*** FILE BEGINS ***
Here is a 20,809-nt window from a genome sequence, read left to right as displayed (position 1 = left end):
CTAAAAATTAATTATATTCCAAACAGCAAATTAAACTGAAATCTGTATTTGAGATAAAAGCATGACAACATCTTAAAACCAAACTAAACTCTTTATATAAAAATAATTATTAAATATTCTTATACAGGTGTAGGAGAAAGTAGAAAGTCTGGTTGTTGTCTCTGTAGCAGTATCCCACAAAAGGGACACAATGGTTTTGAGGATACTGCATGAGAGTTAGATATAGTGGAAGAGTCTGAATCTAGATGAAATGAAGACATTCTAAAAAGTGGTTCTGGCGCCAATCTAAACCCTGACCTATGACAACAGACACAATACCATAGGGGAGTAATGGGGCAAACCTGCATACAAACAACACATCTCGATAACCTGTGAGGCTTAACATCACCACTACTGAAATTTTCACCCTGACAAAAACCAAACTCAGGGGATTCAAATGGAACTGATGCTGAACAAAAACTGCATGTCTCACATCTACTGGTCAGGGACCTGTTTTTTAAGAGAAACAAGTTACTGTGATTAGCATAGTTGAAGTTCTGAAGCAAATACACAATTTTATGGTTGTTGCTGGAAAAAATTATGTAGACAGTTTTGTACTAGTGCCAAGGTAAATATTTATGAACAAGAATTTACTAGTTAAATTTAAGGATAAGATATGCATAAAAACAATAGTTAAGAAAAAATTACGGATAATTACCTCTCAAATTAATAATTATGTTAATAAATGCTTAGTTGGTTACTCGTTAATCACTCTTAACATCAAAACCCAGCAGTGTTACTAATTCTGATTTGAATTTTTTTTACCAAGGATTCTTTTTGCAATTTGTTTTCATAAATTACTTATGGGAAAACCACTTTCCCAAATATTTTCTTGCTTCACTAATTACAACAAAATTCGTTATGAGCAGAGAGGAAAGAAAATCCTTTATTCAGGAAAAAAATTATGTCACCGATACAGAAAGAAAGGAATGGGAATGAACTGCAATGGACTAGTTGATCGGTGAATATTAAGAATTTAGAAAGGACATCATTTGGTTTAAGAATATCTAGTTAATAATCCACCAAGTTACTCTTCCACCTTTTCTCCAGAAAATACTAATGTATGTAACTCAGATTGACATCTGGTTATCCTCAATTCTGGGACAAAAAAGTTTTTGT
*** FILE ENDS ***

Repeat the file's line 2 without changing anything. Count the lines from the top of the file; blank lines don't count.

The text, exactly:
CTAAAAATTAATTATATTCCAAACAGCAAATTAAACTGAAATCTGTATTTGAGATAAAAGCATGACAACATCTTAAAACCAAACTAAACTCTTTATATAAAAATAATTATTAAATATTCTTATACAGGTGTAGGAGAAAGTAGAAAGTCTGGTTGTTGTCTCTGTAGCAGTATCCCACAAAAGGGACACAATGGTTTTGAGGATACTGCATGAGAGTTAGATATAGTGGAAGAGTCTGAATCTAGATGAAATGAAGACATTCTAAAAAGTGGTTCTGGCGCCAATCTAAACCCTGACCTATGACAACAGACACAATACCATAGGGGAGTAATGGGGCAAACCTGCATACAAACAACACATCTCGATAACCTGTGAGGCTTAACATCACCACTACTGAAATTTTCACCCTGACAAAAACCAAACTCAGGGGATTCAAATGGAACTGATGCTGAACAAAAACTGCATGTCTCACATCTACTGGTCAGGGACCTGTTTTTTAAGAGAAACAAGTTACTGTGATTAGCATAGTTGAAGTTCTGAAGCAAATACACAATTTTATGGTTGTTGCTGGAAAAAATTATGTAGACAGTTTTGTACTAGTGCCAAGGTAAATATTTATGAACAAGAATTTACTAGTTAAATTTAAGGATAAGATATGCATAAAAACAATAGTTAAGAAAAAATTACGGATAATTACCTCTCAAATTAATAATTATGTTAATAAATGCTTAGTTGGTTACTCGTTAATCACTCTTAACATCAAAACCCAGCAGTGTTACTAATTCTGATTTGAATTTTTTTTACCAAGGATTCTTTTTGCAATTTGTTTTCATAAATTACTTATGGGAAAACCACTTTCCCAAATATTTTCTTGCTTCACTAATTACAACAAAATTCGTTATGAGCAGAGAGGAAAGAAAATCCTTTATTCAGGAAAAAAATTATGTCACCGATACAGAAAGAAAGGAATGGGAATGAACTGCAATGGACTAGTTGATCGGTGAATATTAAGAATTTAGAAAGGACATCATTTGGTTTAAGAATATCTAGTTAATAATCCACCAAGTTACTCTTCCACCTTTTCTCCAGAAAATACTAATGTATGTAACTCAGATTGACATCTGGTTATCCTCAATTCTGGGACAAAAAAGTTTTTGT